- Questions To Ask the Doctor
Questions About Diagnosis
- Is the doctor sure I have breast cancer?
- What difference does a precise breast cancer diagnosis make?
- What has been done to exclude cancer in other areas of the same breast or in my other breast?
- Is my family history relevant to my breast cancer diagnosis?
- What other studies should be done on my breast tissue biopsy?
Questions About Treatment
- What type of medical team do I need for the most accurate breast cancer diagnosis and treatment?
- How urgent is it that I make decisions and begin breast cancer treatment?
- Even though my breast tumor does not have hormone receptors, should I take tamoxifen to reduce the risk of a new tumor?
- I have a ductal carcinoma in situ (DCIS), a type of localized cancer. Why have I been advised to have a mastectomy when other women with invasive breast cancer have lumpectomies?
- Should I start chemotherapy before surgery for breast cancer?
- Hormone Replacement Therapy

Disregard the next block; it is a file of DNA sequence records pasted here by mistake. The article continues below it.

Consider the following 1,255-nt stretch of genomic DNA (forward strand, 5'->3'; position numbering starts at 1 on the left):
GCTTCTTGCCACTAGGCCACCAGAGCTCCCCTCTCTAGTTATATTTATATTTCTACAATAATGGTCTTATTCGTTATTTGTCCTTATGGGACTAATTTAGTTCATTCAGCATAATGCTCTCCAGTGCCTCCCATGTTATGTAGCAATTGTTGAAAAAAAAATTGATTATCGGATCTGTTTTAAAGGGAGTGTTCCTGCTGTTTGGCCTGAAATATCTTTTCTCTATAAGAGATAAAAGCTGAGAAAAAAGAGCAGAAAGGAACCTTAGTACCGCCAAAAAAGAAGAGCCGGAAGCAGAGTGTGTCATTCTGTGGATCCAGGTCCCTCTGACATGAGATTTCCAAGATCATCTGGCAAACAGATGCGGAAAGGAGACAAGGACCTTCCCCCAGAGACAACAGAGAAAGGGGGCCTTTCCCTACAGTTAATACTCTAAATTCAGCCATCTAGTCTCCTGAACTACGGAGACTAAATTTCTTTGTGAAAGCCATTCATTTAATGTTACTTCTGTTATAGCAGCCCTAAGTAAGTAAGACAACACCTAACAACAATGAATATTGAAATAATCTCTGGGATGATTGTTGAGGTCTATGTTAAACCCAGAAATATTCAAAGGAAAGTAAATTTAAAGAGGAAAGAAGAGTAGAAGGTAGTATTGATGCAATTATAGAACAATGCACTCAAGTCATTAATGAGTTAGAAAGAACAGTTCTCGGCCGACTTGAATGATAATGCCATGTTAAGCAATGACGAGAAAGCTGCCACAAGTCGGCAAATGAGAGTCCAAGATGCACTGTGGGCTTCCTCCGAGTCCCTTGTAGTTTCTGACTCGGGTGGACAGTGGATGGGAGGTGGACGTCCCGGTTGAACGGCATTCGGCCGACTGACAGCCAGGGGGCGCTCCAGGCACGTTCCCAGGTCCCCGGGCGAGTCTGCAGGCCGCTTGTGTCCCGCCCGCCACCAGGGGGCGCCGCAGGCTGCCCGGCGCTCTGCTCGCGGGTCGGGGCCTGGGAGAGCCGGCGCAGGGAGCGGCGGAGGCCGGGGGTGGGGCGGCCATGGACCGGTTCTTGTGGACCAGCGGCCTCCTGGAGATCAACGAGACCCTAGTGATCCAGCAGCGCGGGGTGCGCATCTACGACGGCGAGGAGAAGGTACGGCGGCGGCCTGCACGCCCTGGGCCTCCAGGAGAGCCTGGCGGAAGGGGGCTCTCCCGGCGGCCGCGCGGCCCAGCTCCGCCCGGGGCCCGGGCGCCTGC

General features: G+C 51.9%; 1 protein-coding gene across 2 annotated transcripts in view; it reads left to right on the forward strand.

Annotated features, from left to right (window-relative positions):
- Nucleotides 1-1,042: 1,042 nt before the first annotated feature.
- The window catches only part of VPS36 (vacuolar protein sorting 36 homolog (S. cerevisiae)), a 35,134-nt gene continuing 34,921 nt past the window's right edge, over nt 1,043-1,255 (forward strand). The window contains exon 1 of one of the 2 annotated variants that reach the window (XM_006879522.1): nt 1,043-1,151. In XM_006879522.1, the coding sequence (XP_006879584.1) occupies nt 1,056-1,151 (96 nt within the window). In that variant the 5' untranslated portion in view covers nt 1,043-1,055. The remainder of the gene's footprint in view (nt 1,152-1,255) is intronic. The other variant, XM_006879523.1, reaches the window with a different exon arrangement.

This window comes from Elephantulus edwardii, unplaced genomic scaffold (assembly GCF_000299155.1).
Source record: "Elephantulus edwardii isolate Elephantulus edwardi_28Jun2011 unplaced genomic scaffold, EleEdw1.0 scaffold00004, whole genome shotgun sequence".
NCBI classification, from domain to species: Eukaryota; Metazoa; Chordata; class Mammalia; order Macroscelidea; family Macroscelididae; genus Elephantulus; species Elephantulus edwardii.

- Questions About Risks
- Questions About Lymph Nodes
I may have breast cancer. What questions should I ask my doctor?
If you have received a positive or possible diagnosis of breast cancer, there are a number of questions that you can ask your doctor. The answers you receive to these questions should give you a better understanding of your specific diagnosis and the corresponding treatment. It is usually helpful to write your questions down before you meet with your health care provider. This gives you the opportunity to ask all your questions in an organized fashion.
There is much information available online about breast cancer. The reader should make sure to look at reliable and nationally known resources and verify all information with their health care team.